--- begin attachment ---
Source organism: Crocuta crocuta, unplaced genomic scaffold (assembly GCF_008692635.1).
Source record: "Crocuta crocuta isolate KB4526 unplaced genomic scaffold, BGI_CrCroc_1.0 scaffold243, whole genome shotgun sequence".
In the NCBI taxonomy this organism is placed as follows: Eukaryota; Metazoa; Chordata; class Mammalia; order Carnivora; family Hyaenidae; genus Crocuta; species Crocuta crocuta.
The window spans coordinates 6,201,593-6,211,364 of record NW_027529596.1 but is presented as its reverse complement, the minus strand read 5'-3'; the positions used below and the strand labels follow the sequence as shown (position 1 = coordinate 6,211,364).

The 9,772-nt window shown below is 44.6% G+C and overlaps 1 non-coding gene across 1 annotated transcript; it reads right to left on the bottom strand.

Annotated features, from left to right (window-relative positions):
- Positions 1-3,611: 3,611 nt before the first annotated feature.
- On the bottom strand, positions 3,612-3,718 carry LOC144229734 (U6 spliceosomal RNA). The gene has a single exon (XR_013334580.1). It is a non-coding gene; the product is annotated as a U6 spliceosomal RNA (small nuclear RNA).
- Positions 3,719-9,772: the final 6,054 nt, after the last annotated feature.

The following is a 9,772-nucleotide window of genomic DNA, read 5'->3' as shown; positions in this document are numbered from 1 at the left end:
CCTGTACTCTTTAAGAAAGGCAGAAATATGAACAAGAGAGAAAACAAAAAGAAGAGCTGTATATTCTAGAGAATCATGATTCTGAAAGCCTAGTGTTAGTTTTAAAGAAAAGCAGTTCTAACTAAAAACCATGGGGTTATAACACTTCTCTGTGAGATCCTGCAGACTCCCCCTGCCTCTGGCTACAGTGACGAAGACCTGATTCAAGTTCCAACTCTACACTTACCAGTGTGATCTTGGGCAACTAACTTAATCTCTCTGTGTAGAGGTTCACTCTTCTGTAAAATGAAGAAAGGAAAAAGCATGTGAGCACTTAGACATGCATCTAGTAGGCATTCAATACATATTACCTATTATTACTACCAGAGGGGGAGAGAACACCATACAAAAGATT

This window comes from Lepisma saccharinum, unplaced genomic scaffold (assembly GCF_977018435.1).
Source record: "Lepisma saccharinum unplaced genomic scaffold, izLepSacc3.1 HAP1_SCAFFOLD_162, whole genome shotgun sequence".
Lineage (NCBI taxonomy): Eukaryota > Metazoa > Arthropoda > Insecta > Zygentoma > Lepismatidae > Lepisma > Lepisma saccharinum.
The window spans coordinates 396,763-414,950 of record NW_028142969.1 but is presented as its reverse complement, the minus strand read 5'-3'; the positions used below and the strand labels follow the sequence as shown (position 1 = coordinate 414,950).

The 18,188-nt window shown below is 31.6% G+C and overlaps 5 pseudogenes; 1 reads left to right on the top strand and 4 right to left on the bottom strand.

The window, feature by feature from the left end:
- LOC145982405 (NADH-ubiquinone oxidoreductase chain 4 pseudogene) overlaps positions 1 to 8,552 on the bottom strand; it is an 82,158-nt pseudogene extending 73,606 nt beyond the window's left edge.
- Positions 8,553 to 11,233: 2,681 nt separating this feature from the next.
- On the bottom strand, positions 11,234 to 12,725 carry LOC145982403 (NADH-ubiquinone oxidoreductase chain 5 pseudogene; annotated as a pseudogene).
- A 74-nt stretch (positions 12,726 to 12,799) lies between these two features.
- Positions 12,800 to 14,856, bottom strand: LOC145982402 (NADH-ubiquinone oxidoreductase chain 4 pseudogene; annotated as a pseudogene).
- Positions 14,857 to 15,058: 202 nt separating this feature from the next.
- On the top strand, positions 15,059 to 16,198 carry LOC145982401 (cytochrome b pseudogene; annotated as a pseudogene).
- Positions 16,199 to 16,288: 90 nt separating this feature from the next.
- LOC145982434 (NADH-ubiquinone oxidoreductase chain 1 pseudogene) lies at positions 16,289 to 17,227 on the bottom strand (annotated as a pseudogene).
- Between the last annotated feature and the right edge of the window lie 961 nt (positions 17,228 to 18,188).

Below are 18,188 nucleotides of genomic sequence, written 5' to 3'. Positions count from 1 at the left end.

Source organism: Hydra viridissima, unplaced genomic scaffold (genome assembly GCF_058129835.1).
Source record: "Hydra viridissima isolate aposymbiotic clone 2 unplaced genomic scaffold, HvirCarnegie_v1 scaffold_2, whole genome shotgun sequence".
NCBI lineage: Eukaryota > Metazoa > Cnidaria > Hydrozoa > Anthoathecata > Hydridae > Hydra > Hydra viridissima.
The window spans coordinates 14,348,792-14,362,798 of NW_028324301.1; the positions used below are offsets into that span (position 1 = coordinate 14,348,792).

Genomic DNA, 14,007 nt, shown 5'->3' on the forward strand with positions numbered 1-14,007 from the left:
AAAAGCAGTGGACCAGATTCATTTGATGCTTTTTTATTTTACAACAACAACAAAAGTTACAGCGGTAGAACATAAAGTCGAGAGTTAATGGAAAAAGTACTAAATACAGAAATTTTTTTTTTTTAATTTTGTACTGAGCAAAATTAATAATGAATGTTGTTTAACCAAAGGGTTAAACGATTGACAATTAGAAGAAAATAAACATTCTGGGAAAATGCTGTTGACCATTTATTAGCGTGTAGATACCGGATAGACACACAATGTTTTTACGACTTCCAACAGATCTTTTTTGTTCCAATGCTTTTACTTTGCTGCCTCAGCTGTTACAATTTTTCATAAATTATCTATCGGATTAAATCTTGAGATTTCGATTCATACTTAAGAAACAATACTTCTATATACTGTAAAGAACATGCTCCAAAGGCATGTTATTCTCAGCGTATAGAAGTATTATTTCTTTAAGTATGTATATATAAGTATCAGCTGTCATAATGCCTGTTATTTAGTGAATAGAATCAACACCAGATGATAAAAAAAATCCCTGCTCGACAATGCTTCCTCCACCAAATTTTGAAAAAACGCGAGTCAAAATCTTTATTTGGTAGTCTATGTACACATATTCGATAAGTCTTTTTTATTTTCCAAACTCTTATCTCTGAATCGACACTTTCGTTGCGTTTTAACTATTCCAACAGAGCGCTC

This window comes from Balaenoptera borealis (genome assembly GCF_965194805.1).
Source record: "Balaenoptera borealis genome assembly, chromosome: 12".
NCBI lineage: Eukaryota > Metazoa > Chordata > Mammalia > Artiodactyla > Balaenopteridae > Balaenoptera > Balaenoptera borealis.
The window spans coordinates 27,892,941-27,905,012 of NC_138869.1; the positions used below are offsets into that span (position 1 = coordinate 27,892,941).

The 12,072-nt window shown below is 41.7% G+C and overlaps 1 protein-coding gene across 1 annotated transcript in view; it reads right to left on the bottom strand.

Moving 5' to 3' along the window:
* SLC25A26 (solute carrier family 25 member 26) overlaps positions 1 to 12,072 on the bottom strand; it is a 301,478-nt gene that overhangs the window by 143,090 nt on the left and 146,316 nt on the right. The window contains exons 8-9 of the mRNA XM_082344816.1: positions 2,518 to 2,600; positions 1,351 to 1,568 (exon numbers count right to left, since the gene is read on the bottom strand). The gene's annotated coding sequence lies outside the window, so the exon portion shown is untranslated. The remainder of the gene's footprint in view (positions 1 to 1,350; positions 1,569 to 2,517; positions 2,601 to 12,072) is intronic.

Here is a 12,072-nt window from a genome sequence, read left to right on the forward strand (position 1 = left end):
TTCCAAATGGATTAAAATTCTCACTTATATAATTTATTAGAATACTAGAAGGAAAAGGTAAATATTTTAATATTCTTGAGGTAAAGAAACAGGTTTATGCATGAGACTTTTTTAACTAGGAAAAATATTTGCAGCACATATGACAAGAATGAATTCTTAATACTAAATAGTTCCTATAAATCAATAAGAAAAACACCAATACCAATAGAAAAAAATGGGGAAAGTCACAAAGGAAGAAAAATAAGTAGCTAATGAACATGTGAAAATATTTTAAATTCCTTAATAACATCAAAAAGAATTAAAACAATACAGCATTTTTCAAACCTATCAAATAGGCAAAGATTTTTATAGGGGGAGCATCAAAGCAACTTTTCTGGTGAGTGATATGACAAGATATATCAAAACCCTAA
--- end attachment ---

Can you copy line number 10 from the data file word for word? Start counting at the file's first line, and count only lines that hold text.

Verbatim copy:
The following is a 9,772-nucleotide window of genomic DNA, read 5'->3' as shown; positions in this document are numbered from 1 at the left end: